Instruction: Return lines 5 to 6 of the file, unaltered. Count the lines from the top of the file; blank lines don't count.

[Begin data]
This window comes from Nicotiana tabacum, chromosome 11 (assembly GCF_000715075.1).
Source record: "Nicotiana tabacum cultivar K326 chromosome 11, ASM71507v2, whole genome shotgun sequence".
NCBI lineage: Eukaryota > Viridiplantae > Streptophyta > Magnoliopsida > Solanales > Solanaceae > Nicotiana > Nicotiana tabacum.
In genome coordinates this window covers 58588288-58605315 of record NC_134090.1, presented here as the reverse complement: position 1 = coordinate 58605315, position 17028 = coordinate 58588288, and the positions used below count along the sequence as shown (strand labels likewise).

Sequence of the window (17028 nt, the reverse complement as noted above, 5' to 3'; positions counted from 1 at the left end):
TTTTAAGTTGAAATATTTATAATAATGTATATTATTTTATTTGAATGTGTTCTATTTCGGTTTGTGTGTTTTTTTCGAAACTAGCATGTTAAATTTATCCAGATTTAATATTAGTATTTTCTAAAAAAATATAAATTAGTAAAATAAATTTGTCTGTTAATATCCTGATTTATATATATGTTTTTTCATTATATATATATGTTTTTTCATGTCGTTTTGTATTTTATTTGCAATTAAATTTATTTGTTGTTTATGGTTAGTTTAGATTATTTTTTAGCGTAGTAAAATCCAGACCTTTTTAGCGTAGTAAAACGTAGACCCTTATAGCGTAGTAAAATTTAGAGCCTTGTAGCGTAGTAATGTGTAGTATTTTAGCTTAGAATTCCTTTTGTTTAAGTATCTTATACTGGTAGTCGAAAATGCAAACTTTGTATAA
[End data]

Sequence of the window (17028 nt, the reverse complement as noted above, 5' to 3'; positions counted from 1 at the left end):
TTTTAAGTTGAAATATTTATAATAATGTATATTATTTTATTTGAATGTGTTCTATTTCGGTTTGTGTGTTTTTTTCGAAACTAGCATGTTAAATTTATCCAGATTTAATATTAGTATTTTCTAAAAAAATATAAATTAGTAAAATAAATTTGTCTGTTAATATCCTGATTTATATATATGTTTTTTCATTATATATATATGTTTTTTCATGTCGTTTTGTATTTTATTTGCAATTAAATTTATTTGTTGTTTATGGTTAGTTTAGATTATTTTTTAGCGTAGTAAAATCCAGACCTTTTTAGCGTAGTAAAACGTAGACCCTTATAGCGTAGTAAAATTTAGAGCCTTGTAGCGTAGTAATGTGTAGTATTTTAGCTTAGAATTCCTTTTGTTTAAGTATCTTATACTGGTAGTCGAAAATGCAAACTTTGTATAA